Editor's note: Because my lawyers have advised me to exercise extreme caution in the presentation of this data, some details and names have been changed to protect both the guilty and the innocent.
Hello, my name is Les Tremain. I used to work at the world-famous Institute for Muckracking Lunacy. I don't work there no more. This is my story.
[Cue opening credits / music.]
Gather around, children, this is a real tale of intrigue.
First, the backstory: I was brought on to the IML "team" two years ago, thanks to the urging and politicking of my good and brilliant friend, Charlie Graumann. Graumann warned me in advance of what he was getting me into, though at the same time he seemed to hold out hope that if enough good people came to work for the organization, we'd together overcome its pathologies with wit and good humor, not to mention the sheer bouyancy of our ideas. From my perspective, any paycheck that I received for thinking about stuff (as opposed to paychecks received for teaching spoiled teenagers how to ace the SATs, which was my day job at the time) sounded pretty good. My daughter (Tina Tremain) had just been born, and and my wife (Mrs. Tremain to you) was on leave, and we needed money.
What pathologies, you ask? Well, the IML has always been crippled by its founder: the very dangerous, very powerful, and (ah, what the hell, let's not mince words here) totally insane Dean of USC's School of Phantasmagoria, Lizzy P. Nightly. She's perfectly qualified to be a dean, of course: she's wealthy, she name-drops like a constipated pigeon, and she doesn't know doodly-squat about education. Like the Hollywoodland from whence she sprung, she only cares about the sheen, the veneer, the glitz, and the dog and pony show. She's plastic to the core. I suspect she may run for president someday: don't vote for her.
Nightly's basic stance, arrived at in conversation with (of all people) Han Solo (she will never, ever stop telling this story), is that moviemaking is the academic language of the future. She doesn't exactly put it that way (instead of "moviemaking," she usually substitutes the phrase "image and sound") but that's what she means. She posits a world in which writing and critical thinking, as academic pursuits, will join the horse-drawn carriage on the dust-heap of history. Books will become obsolete. Ideas will be "communicated" and "argued" with pictures (and, to a lesser extent, sound). There's a New Age naivete to this position, as if "going digital" is an entirely benign enterprise.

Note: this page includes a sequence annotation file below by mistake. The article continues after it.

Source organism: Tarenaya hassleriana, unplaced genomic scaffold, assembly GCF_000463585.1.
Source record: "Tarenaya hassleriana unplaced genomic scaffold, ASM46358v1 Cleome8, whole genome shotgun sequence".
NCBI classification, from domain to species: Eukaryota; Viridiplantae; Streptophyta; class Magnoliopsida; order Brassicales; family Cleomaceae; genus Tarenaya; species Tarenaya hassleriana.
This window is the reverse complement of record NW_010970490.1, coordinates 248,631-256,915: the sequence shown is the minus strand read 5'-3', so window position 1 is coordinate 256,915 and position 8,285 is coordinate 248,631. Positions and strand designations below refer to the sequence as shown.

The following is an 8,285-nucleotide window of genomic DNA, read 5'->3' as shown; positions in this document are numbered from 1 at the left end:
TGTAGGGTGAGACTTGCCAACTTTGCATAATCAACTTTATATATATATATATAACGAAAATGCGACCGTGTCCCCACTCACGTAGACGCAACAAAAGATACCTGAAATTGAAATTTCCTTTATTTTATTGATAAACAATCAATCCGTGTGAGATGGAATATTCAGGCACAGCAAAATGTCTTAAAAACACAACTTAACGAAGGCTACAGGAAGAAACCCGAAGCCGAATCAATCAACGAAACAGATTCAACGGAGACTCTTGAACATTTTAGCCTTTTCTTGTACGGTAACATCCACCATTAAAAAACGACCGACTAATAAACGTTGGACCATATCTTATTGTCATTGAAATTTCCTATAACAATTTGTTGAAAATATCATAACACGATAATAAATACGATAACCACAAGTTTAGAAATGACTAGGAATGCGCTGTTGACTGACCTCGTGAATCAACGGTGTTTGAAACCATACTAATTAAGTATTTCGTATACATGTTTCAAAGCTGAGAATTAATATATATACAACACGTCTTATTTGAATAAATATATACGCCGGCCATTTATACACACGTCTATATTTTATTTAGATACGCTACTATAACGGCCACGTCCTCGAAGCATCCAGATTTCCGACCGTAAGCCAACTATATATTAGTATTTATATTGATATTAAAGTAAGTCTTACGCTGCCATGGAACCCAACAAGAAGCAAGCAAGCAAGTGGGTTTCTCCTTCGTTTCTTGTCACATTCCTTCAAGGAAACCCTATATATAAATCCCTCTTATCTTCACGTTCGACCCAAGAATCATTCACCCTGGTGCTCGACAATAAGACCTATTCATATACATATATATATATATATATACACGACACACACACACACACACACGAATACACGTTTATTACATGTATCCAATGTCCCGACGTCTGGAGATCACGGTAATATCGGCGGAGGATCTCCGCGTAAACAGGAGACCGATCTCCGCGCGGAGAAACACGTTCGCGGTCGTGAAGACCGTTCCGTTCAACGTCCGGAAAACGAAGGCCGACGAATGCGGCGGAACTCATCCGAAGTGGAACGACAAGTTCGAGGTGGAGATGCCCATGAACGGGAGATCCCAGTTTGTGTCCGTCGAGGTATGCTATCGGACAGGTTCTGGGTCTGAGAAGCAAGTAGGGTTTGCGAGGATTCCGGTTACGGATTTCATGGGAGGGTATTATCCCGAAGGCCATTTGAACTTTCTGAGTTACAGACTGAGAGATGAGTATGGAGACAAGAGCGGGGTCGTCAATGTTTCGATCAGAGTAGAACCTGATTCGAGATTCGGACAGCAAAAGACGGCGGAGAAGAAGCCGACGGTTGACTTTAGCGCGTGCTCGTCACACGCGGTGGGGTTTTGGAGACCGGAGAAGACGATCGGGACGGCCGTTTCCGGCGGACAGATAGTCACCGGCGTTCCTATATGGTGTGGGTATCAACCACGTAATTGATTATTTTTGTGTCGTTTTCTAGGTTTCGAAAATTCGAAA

Now, those of you who know me personally know I'm no Luddite. My resistance to Nightly's vision was not derived from technophobia. Computers? I love the little buggers. The web? I'm there every day. But I do resist the idea that traditional writing (you know, with words) will ever become outmoded as an academic or intellectual practice. Like George Orwell and the late great Neil Postman, I think it's the best tool we have for the precise articulation of knowledge and (especially) argumentation. Besides, I think writing actually thrives in a digital environment (look at the so-called "blogosphere," for fuck's sake). And furthermore (excuse me while I climb on this soapbox for a moment): in this era of creepy -- no, evil -- politicians co-opting postmodernism's penchant for linguistic play (e.g. "Mission Accomplished") in order to stay in power, it is more important than ever that we teach students to think carefully, which means teaching them to use language carefully, which means teaching them to write. Again, considering our political context, poo-pooing that traditional responsibility of academia is an act of pure hubris and irresponsibility. And because the IML did poo-poo that traditional responsibility of academia, the rest of the University (particularly those with vested interests and proven track records, like the Writing Program) looked upon us with distrust and, in some cases, loathing.